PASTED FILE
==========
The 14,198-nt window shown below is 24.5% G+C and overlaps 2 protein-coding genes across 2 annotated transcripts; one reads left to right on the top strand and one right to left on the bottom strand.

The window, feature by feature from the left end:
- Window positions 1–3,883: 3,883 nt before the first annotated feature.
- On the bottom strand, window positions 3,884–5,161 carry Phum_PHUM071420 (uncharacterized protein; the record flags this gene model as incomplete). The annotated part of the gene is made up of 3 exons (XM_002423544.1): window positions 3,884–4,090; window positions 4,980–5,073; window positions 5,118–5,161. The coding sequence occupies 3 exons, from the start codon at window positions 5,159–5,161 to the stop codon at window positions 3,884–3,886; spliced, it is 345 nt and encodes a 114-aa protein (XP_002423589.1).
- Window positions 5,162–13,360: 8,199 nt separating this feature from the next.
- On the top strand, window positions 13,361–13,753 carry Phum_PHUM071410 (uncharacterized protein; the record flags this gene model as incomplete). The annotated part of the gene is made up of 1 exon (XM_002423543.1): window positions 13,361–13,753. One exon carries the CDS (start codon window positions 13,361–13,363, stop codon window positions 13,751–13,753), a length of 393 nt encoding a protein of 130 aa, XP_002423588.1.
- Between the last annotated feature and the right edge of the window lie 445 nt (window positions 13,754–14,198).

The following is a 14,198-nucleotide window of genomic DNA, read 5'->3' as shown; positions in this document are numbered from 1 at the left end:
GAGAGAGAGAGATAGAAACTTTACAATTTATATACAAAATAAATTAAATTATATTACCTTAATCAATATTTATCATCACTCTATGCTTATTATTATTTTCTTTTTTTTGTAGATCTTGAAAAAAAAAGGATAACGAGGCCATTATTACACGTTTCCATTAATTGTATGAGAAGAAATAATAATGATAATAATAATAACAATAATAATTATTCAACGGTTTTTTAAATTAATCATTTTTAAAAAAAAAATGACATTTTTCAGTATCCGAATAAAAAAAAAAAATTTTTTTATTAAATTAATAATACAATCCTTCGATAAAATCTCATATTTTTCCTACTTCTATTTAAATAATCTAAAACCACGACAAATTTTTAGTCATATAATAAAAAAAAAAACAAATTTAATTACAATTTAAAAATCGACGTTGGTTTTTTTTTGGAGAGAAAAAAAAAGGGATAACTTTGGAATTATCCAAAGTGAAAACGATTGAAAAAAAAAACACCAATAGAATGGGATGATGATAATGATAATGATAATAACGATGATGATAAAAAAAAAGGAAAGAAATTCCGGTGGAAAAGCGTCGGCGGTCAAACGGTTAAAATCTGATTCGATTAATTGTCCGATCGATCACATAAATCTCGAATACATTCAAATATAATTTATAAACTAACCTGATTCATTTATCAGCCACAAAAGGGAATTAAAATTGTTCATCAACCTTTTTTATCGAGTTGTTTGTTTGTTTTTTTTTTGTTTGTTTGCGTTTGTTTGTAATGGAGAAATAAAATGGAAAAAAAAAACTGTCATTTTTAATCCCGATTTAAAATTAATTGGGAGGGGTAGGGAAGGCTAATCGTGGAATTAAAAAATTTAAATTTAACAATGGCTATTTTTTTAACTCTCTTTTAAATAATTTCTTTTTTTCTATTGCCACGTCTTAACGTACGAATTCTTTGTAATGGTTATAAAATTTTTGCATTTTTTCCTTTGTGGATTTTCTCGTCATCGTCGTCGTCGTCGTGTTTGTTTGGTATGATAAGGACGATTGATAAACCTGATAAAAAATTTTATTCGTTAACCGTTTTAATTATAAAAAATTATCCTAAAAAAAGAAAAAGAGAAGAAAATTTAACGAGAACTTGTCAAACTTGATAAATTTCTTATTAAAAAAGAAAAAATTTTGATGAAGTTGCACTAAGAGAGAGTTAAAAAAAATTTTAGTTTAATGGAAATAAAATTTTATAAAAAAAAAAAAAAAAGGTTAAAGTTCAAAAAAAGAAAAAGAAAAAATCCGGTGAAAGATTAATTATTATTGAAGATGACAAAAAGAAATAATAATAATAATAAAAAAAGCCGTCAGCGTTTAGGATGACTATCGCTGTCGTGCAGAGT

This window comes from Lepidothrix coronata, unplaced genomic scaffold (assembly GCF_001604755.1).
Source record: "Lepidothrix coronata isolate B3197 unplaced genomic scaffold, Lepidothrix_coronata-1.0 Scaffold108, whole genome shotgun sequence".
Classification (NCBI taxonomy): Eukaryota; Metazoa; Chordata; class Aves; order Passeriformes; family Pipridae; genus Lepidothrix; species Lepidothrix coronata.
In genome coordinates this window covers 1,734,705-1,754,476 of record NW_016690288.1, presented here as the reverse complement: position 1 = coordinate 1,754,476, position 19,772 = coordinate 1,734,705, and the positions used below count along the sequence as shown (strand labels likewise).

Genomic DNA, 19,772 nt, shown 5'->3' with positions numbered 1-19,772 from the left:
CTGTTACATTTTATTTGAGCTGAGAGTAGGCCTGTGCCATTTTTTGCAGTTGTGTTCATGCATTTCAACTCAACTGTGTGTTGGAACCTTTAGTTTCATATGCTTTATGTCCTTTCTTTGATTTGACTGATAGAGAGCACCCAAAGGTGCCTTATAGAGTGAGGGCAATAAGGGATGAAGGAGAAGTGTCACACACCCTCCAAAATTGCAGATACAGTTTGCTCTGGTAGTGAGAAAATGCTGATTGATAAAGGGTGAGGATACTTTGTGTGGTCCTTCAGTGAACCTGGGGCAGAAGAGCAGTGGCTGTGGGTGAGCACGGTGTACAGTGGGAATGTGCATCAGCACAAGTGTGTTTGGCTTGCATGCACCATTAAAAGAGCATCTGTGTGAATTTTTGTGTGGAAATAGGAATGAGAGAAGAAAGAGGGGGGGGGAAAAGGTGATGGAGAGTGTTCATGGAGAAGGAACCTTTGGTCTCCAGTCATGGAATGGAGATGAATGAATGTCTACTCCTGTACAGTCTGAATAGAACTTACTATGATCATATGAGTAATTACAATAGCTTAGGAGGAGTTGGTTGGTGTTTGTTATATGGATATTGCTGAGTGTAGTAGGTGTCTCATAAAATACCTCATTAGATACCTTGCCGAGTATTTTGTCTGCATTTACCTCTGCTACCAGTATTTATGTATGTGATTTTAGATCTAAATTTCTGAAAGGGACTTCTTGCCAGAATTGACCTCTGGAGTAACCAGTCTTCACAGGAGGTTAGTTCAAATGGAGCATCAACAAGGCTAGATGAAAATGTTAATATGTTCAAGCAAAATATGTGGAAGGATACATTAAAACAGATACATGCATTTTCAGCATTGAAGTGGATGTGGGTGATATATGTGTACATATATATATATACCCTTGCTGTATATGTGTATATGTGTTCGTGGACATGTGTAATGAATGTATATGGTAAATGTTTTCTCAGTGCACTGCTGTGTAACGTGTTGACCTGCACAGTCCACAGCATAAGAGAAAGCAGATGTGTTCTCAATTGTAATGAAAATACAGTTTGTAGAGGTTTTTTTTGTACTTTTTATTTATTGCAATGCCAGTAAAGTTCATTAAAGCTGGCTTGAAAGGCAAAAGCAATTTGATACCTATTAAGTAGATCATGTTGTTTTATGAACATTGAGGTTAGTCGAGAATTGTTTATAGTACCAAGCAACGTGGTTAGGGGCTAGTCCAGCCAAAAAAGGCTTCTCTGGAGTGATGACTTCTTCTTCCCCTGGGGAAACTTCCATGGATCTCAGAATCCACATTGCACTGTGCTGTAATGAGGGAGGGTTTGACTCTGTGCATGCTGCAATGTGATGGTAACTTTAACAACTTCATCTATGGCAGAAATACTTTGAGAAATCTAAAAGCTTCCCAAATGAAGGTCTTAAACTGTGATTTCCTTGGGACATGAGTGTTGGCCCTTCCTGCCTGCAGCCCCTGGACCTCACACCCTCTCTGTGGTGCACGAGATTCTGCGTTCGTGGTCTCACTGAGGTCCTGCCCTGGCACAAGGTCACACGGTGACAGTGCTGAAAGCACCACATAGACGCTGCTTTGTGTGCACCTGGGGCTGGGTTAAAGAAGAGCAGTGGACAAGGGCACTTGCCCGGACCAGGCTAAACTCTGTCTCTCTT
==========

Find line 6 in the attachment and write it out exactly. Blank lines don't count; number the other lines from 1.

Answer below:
- On the top strand, window positions 13,361–13,753 carry Phum_PHUM071410 (uncharacterized protein; the record flags this gene model as incomplete). The annotated part of the gene is made up of 1 exon (XM_002423543.1): window positions 13,361–13,753. One exon carries the CDS (start codon window positions 13,361–13,363, stop codon window positions 13,751–13,753), a length of 393 nt encoding a protein of 130 aa, XP_002423588.1.